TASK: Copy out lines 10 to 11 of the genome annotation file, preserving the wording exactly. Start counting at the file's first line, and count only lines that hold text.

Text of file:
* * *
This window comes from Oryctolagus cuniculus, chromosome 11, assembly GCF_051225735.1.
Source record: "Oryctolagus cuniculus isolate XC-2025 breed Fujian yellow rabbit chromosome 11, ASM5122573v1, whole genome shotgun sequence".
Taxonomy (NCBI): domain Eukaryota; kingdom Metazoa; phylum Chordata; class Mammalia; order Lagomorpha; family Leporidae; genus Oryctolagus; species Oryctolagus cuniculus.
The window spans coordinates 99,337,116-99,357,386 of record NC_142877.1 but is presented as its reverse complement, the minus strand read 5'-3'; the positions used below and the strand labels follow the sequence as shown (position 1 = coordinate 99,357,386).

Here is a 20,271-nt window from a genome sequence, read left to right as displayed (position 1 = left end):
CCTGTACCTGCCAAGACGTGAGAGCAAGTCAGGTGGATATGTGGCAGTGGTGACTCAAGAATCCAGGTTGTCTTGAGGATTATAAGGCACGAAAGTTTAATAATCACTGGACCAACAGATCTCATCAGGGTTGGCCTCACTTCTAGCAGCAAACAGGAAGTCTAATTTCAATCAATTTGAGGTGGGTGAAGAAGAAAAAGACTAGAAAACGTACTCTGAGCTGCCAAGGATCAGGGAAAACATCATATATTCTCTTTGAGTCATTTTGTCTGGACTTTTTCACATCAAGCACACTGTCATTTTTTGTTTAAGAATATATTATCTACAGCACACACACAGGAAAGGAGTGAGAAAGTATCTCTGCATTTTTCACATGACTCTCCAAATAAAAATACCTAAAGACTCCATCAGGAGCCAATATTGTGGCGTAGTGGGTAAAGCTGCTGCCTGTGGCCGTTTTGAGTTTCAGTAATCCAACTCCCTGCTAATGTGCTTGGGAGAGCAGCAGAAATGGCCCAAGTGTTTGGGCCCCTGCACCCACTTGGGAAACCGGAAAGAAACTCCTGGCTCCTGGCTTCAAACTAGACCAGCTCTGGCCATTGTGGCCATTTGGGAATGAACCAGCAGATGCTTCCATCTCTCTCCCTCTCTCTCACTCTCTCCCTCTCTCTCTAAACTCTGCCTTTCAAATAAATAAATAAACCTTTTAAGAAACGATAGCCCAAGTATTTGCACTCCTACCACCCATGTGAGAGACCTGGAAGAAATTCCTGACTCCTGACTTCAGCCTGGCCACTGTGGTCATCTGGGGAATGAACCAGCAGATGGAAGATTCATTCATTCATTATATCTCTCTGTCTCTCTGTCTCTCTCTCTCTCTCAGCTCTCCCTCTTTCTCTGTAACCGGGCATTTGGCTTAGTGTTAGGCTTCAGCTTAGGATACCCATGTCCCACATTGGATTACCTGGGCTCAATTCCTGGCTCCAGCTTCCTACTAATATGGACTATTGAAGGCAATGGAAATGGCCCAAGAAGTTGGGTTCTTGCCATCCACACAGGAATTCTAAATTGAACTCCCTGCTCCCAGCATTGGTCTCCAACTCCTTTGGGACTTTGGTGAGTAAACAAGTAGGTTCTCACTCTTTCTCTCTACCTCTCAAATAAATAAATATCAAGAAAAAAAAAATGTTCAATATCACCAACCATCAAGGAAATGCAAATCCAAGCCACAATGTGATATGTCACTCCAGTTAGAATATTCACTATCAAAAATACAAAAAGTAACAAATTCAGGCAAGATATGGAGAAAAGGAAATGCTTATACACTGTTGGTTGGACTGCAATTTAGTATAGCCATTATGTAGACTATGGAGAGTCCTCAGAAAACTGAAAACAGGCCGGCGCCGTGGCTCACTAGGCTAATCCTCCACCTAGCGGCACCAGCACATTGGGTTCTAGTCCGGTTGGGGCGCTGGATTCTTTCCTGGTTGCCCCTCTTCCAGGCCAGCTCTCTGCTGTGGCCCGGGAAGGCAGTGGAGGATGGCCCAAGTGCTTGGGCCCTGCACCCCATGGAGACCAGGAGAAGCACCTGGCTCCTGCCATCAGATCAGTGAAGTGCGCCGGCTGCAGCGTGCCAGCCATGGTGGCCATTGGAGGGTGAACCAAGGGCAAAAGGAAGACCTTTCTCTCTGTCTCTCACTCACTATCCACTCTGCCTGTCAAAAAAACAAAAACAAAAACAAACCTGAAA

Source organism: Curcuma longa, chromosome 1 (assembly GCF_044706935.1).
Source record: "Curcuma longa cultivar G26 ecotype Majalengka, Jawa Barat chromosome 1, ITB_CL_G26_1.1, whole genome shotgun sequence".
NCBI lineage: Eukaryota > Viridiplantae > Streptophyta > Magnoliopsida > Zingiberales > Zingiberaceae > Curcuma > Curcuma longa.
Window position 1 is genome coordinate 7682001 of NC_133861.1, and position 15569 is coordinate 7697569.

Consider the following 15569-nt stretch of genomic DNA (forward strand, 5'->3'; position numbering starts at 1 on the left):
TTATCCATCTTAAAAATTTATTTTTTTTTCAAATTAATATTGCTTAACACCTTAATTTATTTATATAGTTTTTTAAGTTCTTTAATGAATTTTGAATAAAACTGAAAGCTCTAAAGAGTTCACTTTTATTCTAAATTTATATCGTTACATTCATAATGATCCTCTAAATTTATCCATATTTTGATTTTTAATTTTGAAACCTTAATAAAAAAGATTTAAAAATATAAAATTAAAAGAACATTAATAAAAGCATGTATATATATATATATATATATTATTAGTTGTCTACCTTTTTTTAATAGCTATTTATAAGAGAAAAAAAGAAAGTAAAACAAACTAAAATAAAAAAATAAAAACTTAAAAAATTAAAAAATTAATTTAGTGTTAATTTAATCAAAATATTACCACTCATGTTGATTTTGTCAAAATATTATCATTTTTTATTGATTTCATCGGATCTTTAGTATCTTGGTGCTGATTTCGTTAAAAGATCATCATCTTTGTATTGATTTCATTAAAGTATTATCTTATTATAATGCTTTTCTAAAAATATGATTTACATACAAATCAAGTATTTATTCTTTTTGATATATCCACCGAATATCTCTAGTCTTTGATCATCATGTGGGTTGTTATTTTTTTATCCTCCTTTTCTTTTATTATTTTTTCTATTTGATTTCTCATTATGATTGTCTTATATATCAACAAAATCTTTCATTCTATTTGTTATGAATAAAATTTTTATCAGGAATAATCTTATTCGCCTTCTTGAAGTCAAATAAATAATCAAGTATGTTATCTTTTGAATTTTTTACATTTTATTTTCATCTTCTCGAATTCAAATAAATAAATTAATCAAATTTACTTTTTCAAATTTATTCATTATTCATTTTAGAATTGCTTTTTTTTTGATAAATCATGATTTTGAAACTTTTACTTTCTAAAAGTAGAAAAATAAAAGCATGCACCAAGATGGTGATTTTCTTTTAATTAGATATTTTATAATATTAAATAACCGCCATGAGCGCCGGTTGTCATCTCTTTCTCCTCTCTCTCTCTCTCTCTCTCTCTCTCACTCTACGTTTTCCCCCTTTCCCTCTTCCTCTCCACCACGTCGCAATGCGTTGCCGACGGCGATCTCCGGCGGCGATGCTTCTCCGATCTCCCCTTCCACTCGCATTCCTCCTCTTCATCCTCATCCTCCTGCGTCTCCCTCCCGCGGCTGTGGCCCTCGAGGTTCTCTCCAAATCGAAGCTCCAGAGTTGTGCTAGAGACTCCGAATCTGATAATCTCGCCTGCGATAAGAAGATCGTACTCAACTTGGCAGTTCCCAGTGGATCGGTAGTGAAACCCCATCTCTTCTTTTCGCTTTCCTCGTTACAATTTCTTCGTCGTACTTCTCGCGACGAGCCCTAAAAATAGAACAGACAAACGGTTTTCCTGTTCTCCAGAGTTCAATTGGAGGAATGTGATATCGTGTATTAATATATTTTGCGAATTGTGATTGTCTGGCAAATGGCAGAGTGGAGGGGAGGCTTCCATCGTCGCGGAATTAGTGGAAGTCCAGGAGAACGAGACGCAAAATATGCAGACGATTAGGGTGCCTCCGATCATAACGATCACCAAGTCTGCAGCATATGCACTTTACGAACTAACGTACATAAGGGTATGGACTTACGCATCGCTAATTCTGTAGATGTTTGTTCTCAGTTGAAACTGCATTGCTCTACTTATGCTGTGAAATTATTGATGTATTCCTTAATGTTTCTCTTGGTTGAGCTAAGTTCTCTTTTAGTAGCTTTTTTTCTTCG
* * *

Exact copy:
Window position 1 is genome coordinate 7682001 of NC_133861.1, and position 15569 is coordinate 7697569.

Consider the following 15569-nt stretch of genomic DNA (forward strand, 5'->3'; position numbering starts at 1 on the left):